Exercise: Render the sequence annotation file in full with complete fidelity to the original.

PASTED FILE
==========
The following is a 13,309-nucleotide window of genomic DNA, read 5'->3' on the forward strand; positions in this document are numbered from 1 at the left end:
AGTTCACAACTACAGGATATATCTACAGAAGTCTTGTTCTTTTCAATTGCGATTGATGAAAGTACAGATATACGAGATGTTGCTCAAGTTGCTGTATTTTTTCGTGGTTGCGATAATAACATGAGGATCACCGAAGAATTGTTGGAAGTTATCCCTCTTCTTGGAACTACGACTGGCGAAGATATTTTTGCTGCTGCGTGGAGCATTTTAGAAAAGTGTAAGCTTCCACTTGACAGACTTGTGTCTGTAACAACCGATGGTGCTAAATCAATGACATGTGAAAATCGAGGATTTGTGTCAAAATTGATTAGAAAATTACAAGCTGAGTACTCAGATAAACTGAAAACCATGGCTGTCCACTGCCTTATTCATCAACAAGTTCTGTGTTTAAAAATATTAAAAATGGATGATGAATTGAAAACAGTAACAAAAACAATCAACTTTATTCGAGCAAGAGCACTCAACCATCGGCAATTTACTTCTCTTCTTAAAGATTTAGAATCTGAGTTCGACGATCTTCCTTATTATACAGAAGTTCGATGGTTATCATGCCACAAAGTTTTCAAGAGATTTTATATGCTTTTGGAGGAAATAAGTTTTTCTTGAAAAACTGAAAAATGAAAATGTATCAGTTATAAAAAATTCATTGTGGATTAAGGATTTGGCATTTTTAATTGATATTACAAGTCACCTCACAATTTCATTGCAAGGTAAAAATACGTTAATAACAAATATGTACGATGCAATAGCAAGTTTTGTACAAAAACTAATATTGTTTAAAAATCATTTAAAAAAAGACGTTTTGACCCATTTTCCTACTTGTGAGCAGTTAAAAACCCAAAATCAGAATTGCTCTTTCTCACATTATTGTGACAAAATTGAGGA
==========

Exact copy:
The following is a 13,309-nucleotide window of genomic DNA, read 5'->3' on the forward strand; positions in this document are numbered from 1 at the left end:
AGTTCACAACTACAGGATATATCTACAGAAGTCTTGTTCTTTTCAATTGCGATTGATGAAAGTACAGATATACGAGATGTTGCTCAAGTTGCTGTATTTTTTCGTGGTTGCGATAATAACATGAGGATCACCGAAGAATTGTTGGAAGTTATCCCTCTTCTTGGAACTACGACTGGCGAAGATATTTTTGCTGCTGCGTGGAGCATTTTAGAAAAGTGTAAGCTTCCACTTGACAGACTTGTGTCTGTAACAACCGATGGTGCTAAATCAATGACATGTGAAAATCGAGGATTTGTGTCAAAATTGATTAGAAAATTACAAGCTGAGTACTCAGATAAACTGAAAACCATGGCTGTCCACTGCCTTATTCATCAACAAGTTCTGTGTTTAAAAATATTAAAAATGGATGATGAATTGAAAACAGTAACAAAAACAATCAACTTTATTCGAGCAAGAGCACTCAACCATCGGCAATTTACTTCTCTTCTTAAAGATTTAGAATCTGAGTTCGACGATCTTCCTTATTATACAGAAGTTCGATGGTTATCATGCCACAAAGTTTTCAAGAGATTTTATATGCTTTTGGAGGAAATAAGTTTTTCTTGAAAAACTGAAAAATGAAAATGTATCAGTTATAAAAAATTCATTGTGGATTAAGGATTTGGCATTTTTAATTGATATTACAAGTCACCTCACAATTTCATTGCAAGGTAAAAATACGTTAATAACAAATATGTACGATGCAATAGCAAGTTTTGTACAAAAACTAATATTGTTTAAAAATCATTTAAAAAAAGACGTTTTGACCCATTTTCCTACTTGTGAGCAGTTAAAAACCCAAAATCAGAATTGCTCTTTCTCACATTATTGTGACAAAATTGAGGA